Get ready for a candid conversation about transformation, leadership, and integrity with Erin Perry and JP White, Developer Relations specialists.
Get ready for a candid conversation about transformation, leadership, and integrity with Erin Perry and JP White, Developer Relations specialists.
In their journey, to become more adaptive (agile), organizations need guidance and support. Ideally, organizations should own their own agile transformations: experiments, decisions, successes and failures, with minimal reliance on external help, especially, from low quality consultants and large consulting companies (see recommended mix below). What should internal (to a company) agile coaching organization look like? What/who should it include? Who should lead it? How should it be executed?
Unfortunately, many organizations, still prefer a “quick fix” approach to solve this problem, by loosely relabeling existing, traditional structures into “agile” structures, or rebranding traditional roles into “agile” roles. For example: PMO → Agile PMO, senior project managers → enterprise & team agile coaches, junior project managers → Scrum Masters, etc. This en-masse/big-bang approach, should be avoided. As Albert Einstein once said: “We can’t solve problems by using the same kind of thinking we used when we created them.”
One general advice to an organization that wants to build its own internal agile coaching structure, is to keep in mind that the rest of an organization will look up to it, as a role model. Therefore, an agile coaching structure should keep its own bar high and practice what it preaches, in terms of having a lean design, effective communication and healthy internal dynamics.
For the purpose of this writing, an entire agile coaching structure is referred to as Agile Transformation Group (herein, abbreviated, as ATG). Here are a few recommendations, regarding its purpose/focus, position and structure:
The main purpose of ATG is to a spearhead organization-wide effort to become more adaptive. This includes organizational consulting, training/education, coaching and mentoring capabilities that would be made available widely, to various organizational structures and employees. The main “deliverable” of ATG should be consistent with main optimizing goals (e.g. better competitiveness, increased market share, lowered costs of changes). ATG may refer to its own deliverable as service, or product, or combination of both, or anything else, as long as the rest of an organization understands ATG’s main purpose and sees value in what is being delivered.
It is critical to position ATG in a way that it receives executive management support, steady funding and operational safety. Executive management support and funding must not come in spirit-only (e.g. a town-hall announcement: “we support your agile transformation and here is an unlimited budget for you to spend on this new effort”) but rather with direct and intimate involvement, by executive management that is willing to invest its own time in learning and deep system thinking. Operational safety implies that ATG should not be placed within a traditional organizational structure that historically has not provided a sufficient support to organizational adaptive-ness/agile: PMO, enterprise architecture, etc. You also want to avoid creating centralized power-towers that impose/enforce agile onto the rest of an organization – this will just lead to “broad & shallow” results, system gaming and resentment. When building and positioning ATG, please, consider a healthy balance between centralized vs. decentralized approach, balancing between standardizing coaching approaches, tools & techniques and offering autonomy to coaches that are deeply engaged with teams and products.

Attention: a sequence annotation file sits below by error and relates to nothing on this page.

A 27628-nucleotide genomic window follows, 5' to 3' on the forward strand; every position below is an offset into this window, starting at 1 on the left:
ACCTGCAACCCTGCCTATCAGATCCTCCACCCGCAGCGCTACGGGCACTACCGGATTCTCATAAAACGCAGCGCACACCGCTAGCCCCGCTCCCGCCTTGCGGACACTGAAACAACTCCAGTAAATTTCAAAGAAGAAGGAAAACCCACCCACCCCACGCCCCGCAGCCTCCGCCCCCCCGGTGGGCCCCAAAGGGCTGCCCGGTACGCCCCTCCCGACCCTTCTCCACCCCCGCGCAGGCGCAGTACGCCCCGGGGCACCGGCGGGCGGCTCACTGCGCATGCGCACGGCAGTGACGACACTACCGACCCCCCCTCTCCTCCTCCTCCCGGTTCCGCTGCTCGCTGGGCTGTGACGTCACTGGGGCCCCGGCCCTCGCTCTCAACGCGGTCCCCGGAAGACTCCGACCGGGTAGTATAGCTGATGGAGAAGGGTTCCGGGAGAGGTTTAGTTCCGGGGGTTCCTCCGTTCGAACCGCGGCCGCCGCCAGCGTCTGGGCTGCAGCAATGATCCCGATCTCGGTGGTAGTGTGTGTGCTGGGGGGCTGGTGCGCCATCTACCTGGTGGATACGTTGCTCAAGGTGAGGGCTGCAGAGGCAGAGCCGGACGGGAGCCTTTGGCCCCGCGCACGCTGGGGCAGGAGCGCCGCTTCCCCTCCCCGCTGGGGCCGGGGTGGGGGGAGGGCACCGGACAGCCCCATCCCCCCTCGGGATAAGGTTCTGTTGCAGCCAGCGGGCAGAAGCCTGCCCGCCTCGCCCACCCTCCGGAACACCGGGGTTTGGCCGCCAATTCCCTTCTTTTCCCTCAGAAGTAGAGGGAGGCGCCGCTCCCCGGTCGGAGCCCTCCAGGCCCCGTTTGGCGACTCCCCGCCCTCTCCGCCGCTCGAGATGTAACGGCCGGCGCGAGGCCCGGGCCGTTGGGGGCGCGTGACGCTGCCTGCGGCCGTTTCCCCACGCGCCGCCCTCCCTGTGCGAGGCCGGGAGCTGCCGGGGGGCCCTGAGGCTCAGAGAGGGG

ATG should provide a great role model to the rest of your organization, in terms of its design, relationships, communication and dynamics. If ATG’s goal is to help an organization become more nimble, reduce bureaucracy and silos, eliminate contractual relationships (“me vs. you”), promote cross-functional teaming, etc., ATG should be able to demonstrate the same qualities, within its own space.
Lets review an example, when ATG decides to adopt a lean, agile framework, such as Large Scale Scrum (LeSS), used for large-scale, multi-site product development. If such decision is made, it would have to include the following organizational elements in its own design:
Please, note that ATG should strive to maximize a number of its own people (company’s employees) that uphold positions within a group (and its teams), with minimum reliance on external support. If external support is used, external helpers should be cherry-picked individually and thoroughly, for their unique capabilities and expertise they bring to a table (for specialties and capabilities, see below), using high standards. Mass-engaging of consultants, individually, through staffing firms or large consulting companies, is strongly unadvisable.
For the purpose of this writing, each team within ATG is referred as Agile Transformation Team (herein, abbreviated, as ATT). Here are a few recommendations about its purpose/focus, position and structure:
The main purpose of ATT would be providing tailored support to various organizational areas, anywhere ATT is deployed. This includes training, consulting, coaching and mentoring to all/any organizational structures: technology, business, operations, support, HR, finance, legal, location strategies, etc. ATT’s activities, length and intensity of engagement, should be explicitly decided prior to engaging. It, therefore, implies that each ATT would be capable to perform this function independently (see below).
Multiple ATTs would be a part of the same ATG. If LeSS framework is used as a guideline for ATG structure, then the following LeSS Structure rules would have to be followed for ATT:
Note: The above numbers are based on the recommended number of people in Scrum (3-9), and are based on many experiments and research, collected over many years, with the focus on: quality of communication intra- and across teams, as well as communication between teams and Product Owner.
Given that the nature of ATT work would be different from what is typically delivered by LeSS teams (software product development), the above ranges, potentially, could be further experimented with: expanded or constrained, as needed. For example, given that an average ATT size could be noticeably smaller than an average size of a team in LeSS, the range of 2-8 could be widened, experimentally, to keep the overall size of ATG, within the recommended range (50-60).